Quite a few people alighted from the train at Crews Hill, but they all turned left after leaving the station, perhaps heading for the various garden centres that lie just to the east. I went in the opposite direction – right, up Cattlegate Road – then turned off down a footpath leading south-west across Crews Hill Golf Course.

Here, on 21 July 1964, during a thunderstorm, the twenty-seven-year-old Tottenham and Scotland footballer John White took shelter from the rain under a tree but was killed by lightning. Later that year, on 11 November, a crowd of 29,375 turned out at White Hart Lane to see Spurs play a Scotland XI in a testimonial game for White’s family.

Near the southern edge of the golf course, in a wooded area known as King’s Oak Plain, I stopped by a pond, where a bench by the algae-infested water seemed like a good spot for me to eat the sandwich I’d bought earlier in Tesco on Green Lanes. Although it was very nearly December, I could still just about feel the warmth of the midday sun on my neck.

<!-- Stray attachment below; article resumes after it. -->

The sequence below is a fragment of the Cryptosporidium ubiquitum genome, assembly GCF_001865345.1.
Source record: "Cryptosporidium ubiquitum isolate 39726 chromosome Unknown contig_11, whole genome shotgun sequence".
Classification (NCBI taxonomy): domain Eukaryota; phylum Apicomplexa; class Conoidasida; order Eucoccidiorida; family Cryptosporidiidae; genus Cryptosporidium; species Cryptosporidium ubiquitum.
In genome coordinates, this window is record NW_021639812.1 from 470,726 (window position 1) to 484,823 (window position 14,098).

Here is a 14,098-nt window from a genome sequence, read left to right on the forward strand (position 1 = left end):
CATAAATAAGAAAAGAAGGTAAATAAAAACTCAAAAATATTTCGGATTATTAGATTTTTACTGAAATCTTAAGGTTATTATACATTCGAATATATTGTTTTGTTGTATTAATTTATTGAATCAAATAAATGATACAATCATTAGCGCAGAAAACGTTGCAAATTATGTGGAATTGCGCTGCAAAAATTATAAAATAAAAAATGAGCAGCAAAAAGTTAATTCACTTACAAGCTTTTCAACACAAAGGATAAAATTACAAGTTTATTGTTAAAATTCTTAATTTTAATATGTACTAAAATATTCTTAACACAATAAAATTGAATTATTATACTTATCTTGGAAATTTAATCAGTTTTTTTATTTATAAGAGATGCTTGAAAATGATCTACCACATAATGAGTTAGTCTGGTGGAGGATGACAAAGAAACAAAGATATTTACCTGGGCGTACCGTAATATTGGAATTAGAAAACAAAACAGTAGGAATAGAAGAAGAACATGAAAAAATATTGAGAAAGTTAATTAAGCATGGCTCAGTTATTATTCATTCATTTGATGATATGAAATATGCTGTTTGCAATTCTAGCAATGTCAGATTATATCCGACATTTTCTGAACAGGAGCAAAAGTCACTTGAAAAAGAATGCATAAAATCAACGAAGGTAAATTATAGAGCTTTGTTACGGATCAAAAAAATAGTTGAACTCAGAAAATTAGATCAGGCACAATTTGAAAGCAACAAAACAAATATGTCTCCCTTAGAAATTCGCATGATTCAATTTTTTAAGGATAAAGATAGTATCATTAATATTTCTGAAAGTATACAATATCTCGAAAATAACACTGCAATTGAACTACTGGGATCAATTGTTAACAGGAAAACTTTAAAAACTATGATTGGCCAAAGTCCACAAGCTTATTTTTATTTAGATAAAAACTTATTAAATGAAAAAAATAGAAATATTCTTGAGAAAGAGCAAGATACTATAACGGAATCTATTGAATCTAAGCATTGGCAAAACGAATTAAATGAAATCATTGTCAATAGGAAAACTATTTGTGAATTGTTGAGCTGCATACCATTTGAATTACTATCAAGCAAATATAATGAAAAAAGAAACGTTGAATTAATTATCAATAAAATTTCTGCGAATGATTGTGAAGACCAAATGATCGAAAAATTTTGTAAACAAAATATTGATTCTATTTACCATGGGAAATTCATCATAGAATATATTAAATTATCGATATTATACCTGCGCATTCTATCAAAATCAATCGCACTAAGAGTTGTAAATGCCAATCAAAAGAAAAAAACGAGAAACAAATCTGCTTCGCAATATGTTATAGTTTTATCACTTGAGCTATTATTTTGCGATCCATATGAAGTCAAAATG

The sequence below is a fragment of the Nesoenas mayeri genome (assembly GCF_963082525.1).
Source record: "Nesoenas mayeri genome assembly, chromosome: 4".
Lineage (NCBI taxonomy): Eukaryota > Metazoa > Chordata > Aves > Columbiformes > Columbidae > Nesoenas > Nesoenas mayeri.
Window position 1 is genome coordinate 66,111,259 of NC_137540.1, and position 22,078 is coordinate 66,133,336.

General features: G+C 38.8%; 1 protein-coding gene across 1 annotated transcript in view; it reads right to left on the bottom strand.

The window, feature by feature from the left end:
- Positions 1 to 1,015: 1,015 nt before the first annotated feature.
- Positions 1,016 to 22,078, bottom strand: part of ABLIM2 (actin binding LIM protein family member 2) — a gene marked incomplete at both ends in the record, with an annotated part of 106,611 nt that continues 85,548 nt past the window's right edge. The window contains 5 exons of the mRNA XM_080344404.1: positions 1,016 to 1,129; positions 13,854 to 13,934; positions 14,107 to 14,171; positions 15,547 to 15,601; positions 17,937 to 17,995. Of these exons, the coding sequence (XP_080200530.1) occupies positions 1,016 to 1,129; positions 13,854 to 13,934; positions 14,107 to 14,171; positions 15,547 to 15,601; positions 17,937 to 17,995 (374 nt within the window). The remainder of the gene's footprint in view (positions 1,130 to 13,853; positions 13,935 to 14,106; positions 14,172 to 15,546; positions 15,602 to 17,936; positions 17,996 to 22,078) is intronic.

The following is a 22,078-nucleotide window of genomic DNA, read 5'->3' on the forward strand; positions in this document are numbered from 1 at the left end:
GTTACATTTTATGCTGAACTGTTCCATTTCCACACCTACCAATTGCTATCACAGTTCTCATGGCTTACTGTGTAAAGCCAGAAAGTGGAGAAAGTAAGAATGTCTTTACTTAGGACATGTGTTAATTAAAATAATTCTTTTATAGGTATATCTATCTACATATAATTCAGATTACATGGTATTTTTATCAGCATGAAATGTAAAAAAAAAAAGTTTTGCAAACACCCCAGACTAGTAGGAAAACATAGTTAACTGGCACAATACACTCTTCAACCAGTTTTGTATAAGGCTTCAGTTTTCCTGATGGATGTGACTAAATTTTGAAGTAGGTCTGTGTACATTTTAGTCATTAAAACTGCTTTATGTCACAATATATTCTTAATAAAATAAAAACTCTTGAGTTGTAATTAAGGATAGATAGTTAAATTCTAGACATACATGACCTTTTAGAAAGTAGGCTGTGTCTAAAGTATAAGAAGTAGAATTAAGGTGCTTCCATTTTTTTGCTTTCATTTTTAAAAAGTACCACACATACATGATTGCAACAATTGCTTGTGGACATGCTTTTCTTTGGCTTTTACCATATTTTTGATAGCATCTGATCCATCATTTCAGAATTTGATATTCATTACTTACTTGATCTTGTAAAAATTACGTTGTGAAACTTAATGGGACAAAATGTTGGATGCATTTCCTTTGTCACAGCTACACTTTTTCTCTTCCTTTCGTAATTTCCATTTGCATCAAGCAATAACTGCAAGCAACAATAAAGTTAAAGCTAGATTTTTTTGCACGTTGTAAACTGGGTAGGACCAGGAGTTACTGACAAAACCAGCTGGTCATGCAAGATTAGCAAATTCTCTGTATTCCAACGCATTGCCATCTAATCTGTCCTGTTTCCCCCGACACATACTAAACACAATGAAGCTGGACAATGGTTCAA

Clay Hill, Enfield, London

Continuing on after my lunch, I traversed the railway tracks via a pedestrian crossing and shortly after emerged onto a lane leading to the hamlet of Clay Hill. Just by a Victorian church, I turned south and quickly reached the Turkey Brook. This tributary of the Lea takes its name from the hamlet of Turkey Street further to the east. (First recorded as Tokestreete in 1441, apparently named after someone called Toke or Tokey, this had become Tuckey Street by 1615, and by 1805 Turkey Street.)

The path by the meandering brook took me through Hilly Fields Park and past the Rose and Crown public house (reputedly associated with Guy Fawkes), then between Whitewebbs Park and the Forty Hall estate.

At the Great Cambridge Road, I crossed the highway by a footbridge and then skirted the grounds of Enfield Crematorium, before reaching Turkey Street – no longer a hamlet but an urban street in a much-enlarged Enfield.